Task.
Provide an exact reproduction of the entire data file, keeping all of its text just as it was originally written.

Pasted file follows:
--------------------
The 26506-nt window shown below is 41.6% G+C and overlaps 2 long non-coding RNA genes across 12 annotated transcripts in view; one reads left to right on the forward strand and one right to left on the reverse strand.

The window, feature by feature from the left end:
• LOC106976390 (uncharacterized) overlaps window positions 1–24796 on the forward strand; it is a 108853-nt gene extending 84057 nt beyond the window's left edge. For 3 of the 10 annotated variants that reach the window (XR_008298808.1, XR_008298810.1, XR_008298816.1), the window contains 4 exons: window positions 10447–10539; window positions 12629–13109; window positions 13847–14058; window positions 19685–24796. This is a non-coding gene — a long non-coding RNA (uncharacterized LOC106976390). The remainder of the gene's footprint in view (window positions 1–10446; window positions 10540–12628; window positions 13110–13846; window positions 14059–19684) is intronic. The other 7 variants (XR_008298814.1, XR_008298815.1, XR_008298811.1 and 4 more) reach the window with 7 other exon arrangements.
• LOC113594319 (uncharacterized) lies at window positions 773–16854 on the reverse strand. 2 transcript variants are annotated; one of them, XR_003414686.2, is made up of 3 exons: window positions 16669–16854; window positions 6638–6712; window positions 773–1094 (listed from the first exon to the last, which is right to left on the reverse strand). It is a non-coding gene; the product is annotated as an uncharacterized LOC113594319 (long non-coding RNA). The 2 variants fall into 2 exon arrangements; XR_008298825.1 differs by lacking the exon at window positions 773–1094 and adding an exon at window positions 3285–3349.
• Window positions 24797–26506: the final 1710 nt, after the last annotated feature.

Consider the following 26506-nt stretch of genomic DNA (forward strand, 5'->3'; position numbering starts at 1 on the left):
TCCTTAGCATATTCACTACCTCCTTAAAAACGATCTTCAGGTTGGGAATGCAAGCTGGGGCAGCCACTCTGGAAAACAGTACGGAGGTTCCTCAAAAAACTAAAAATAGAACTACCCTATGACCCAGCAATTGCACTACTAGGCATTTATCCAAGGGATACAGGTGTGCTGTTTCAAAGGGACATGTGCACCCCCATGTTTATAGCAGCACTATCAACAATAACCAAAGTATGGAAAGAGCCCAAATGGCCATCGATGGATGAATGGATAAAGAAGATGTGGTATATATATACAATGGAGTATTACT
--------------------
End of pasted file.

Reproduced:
The 26506-nt window shown below is 41.6% G+C and overlaps 2 long non-coding RNA genes across 12 annotated transcripts in view; one reads left to right on the forward strand and one right to left on the reverse strand.

The window, feature by feature from the left end:
• LOC106976390 (uncharacterized) overlaps window positions 1–24796 on the forward strand; it is a 108853-nt gene extending 84057 nt beyond the window's left edge. For 3 of the 10 annotated variants that reach the window (XR_008298808.1, XR_008298810.1, XR_008298816.1), the window contains 4 exons: window positions 10447–10539; window positions 12629–13109; window positions 13847–14058; window positions 19685–24796. This is a non-coding gene — a long non-coding RNA (uncharacterized LOC106976390). The remainder of the gene's footprint in view (window positions 1–10446; window positions 10540–12628; window positions 13110–13846; window positions 14059–19684) is intronic. The other 7 variants (XR_008298814.1, XR_008298815.1, XR_008298811.1 and 4 more) reach the window with 7 other exon arrangements.
• LOC113594319 (uncharacterized) lies at window positions 773–16854 on the reverse strand. 2 transcript variants are annotated; one of them, XR_003414686.2, is made up of 3 exons: window positions 16669–16854; window positions 6638–6712; window positions 773–1094 (listed from the first exon to the last, which is right to left on the reverse strand). It is a non-coding gene; the product is annotated as an uncharacterized LOC113594319 (long non-coding RNA). The 2 variants fall into 2 exon arrangements; XR_008298825.1 differs by lacking the exon at window positions 773–1094 and adding an exon at window positions 3285–3349.
• Window positions 24797–26506: the final 1710 nt, after the last annotated feature.

Consider the following 26506-nt stretch of genomic DNA (forward strand, 5'->3'; position numbering starts at 1 on the left):
TCCTTAGCATATTCACTACCTCCTTAAAAACGATCTTCAGGTTGGGAATGCAAGCTGGGGCAGCCACTCTGGAAAACAGTACGGAGGTTCCTCAAAAAACTAAAAATAGAACTACCCTATGACCCAGCAATTGCACTACTAGGCATTTATCCAAGGGATACAGGTGTGCTGTTTCAAAGGGACATGTGCACCCCCATGTTTATAGCAGCACTATCAACAATAACCAAAGTATGGAAAGAGCCCAAATGGCCATCGATGGATGAATGGATAAAGAAGATGTGGTATATATATACAATGGAGTATTACT